What is meant by Habits of Mind?

The sixteen Habits of Mind, as defined by Arthur L. Costa and Bena Kallick, are 16 essential characteristics for success. To quote Dr. Costa, “Habits of Mind are dispositions displayed by intelligent people in response to problems, dilemmas, and enigmas, the resolution of which are not immediately apparent.

They are not the only characteristics of successful people, but they are among the most important. While we like to assume that any student attending school will pick these up along the way, it has been found that actually teaching and reinforcing these concepts, at school and at home, is much more effective.

How does Kittredge School teach the Habits of Mind?

At Kittredge School we actively teach these habits in every classroom and in every area of the curriculum. We have broken the 16 habits into two sets of eight, and teach each set in alternate years.  A new habit is introduced about once a month in an all-school assembly. A student enrolled from kindergarten through 8th grade is formally exposed to each habit at least four times. Informally, aspects of all sixteen habits come up in the classroom almost daily.

Learning the vocabulary of Habits of Mind is an important step towards being aware of one’s use of the habits. Not only are students encouraged to learn and use this vocabulary, but parents are also invited to learn and use the vocabulary at home. The more consistently the habits are applied, the more likely students are to incorporate them into their natural learning style.

The 16 Habits of Mind

1. Listening with understanding and empathy:

Understand Others! Devoting mental energy to another person’s thoughts and ideas; holding in abeyance one’s own thoughts in order to perceive another’s point of view and emotions.

2. Striving for accuracy and precision:

Check it again! A desire for exactness, fidelity and craftsmanship.

3. Responding with wonderment and awe:

Have fun figuring it out! Finding the world awesome, mysterious and being intrigued with phenomena and beauty.

4. Gathering data through all senses:

Use your natural pathways! Gathering data through all the sensory pathways–gustatory, olfactory, tactile, kinesthetic, auditory and visual.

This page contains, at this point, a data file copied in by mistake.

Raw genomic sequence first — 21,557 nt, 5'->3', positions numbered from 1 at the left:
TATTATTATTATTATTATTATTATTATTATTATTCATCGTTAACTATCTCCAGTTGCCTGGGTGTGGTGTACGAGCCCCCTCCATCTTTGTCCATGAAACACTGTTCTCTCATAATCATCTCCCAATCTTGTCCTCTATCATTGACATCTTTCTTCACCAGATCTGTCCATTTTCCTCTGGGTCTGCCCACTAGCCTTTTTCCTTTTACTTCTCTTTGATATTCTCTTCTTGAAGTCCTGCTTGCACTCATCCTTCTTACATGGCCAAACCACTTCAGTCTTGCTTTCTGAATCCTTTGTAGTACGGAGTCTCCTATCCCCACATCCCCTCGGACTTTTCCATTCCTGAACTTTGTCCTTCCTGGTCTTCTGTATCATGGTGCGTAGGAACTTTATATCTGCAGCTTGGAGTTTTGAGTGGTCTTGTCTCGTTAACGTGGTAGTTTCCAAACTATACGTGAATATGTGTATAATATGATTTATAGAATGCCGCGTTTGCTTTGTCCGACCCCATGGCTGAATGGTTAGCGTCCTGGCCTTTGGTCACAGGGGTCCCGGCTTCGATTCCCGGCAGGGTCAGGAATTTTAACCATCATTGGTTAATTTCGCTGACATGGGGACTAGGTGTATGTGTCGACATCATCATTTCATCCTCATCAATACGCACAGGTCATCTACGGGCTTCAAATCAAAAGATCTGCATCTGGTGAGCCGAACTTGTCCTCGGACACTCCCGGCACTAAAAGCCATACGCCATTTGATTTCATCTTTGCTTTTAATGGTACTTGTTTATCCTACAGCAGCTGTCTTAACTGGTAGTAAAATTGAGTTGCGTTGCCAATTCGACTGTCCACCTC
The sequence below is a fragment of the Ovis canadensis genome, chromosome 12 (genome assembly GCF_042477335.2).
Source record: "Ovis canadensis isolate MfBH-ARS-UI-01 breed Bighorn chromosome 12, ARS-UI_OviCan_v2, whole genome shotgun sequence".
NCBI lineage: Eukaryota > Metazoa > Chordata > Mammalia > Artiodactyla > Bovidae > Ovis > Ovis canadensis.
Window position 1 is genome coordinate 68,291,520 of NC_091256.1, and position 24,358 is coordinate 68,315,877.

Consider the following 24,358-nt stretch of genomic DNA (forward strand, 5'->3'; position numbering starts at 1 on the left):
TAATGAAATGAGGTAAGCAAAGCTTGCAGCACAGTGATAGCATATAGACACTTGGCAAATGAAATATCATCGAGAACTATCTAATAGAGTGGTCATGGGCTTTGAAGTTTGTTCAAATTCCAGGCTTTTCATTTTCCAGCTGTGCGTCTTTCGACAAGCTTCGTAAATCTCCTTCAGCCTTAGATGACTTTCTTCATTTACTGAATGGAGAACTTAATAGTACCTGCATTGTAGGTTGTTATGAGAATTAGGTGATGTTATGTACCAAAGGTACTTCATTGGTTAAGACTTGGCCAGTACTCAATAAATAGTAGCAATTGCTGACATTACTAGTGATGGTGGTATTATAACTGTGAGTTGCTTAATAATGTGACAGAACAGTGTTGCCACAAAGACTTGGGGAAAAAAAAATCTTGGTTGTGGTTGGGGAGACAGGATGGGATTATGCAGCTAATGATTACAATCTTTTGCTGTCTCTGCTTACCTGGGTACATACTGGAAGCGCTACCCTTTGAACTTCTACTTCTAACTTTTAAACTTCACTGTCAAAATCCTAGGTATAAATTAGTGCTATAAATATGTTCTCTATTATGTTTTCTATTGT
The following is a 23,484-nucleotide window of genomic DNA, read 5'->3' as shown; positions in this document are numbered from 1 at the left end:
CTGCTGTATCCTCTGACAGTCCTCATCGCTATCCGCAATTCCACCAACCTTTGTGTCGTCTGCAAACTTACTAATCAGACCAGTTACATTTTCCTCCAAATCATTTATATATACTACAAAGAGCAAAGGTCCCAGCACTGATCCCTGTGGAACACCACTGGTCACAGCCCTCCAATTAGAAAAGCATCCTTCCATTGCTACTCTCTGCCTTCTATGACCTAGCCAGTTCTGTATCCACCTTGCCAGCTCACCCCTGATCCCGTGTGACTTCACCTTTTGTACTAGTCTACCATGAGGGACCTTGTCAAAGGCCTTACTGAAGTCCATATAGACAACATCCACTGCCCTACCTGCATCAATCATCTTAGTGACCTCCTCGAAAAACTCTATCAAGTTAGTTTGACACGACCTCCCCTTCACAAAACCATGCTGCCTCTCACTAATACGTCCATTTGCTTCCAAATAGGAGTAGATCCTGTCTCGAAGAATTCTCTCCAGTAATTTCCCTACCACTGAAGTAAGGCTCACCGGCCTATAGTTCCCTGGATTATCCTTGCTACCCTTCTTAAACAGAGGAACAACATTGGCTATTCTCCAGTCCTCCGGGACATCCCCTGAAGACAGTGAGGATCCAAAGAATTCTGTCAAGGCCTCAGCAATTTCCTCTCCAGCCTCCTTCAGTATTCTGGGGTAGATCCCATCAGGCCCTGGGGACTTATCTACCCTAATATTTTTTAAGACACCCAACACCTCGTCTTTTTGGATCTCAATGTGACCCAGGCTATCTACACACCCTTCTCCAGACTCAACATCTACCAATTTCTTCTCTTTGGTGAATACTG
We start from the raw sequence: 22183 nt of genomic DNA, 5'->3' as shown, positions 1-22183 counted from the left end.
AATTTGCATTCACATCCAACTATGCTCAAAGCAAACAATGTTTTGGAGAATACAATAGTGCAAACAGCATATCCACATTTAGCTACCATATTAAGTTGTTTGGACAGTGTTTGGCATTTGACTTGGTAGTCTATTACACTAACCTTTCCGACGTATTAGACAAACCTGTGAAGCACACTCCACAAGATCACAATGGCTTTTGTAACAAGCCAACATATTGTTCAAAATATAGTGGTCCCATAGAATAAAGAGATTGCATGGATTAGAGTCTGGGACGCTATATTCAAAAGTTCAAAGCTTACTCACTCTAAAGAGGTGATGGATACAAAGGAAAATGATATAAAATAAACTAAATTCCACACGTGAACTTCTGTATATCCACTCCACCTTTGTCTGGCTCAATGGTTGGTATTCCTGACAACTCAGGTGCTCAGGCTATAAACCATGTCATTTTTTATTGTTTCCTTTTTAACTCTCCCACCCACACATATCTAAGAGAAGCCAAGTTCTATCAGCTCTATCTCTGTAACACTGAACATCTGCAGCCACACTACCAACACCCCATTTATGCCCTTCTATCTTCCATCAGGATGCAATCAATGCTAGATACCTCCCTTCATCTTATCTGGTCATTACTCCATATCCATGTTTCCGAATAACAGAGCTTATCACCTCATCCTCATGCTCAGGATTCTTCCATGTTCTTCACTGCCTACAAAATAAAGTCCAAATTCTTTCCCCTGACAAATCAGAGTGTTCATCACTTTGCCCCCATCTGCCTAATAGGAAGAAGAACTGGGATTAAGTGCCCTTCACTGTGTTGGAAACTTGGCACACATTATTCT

5. Thinking about your thinking (metacognition):

Know your knowing! Being aware of one’s own thoughts, strategies, feelings and actions and their effects on others.

6. Taking responsible risks:

Venture out! Being adventuresome; living on the edge of one’s competence

7. Persisting: 

Stick to it! Persevering in task through to completion; remaining focused

8. Remaining open to continuous learning:

Learn from experiences! Having humility and pride when admitting we don’t know; resisting complacency.

9. Applying past knowledge to new situations:

Use what you Learn! Accessing prior knowledge; transferring knowledge beyond the situation in which it was learned.

10. Questioning and problem posing:

How do you know? Having a questioning attitude; knowing what data are needed and developing questioning strategies to produce those data. Finding problems to solve.

11. Thinking and communicating with clarity and precision:

Be clear! Striving for accurate communication in both written and oral form; avoiding over generalizations, distortions and deletions

12. Creating, imagining, and innovating:

Try a different way! Generating new and novel ideas, fluency, originality

13. Managing impulsivity:

Take your time! Thinking before acting; remaining calm thoughtful and deliberative.

14. Thinking interdependently:

Work together! Being able to work in and learn from others in reciprocal situations.

15. Finding humor:

Laugh a little! Finding the whimsical, incongruous and unexpected. Being able to laugh at oneself.

16. Thinking flexibly:

Look at it another way! Being able to change perspectives, generate alternatives, consider options.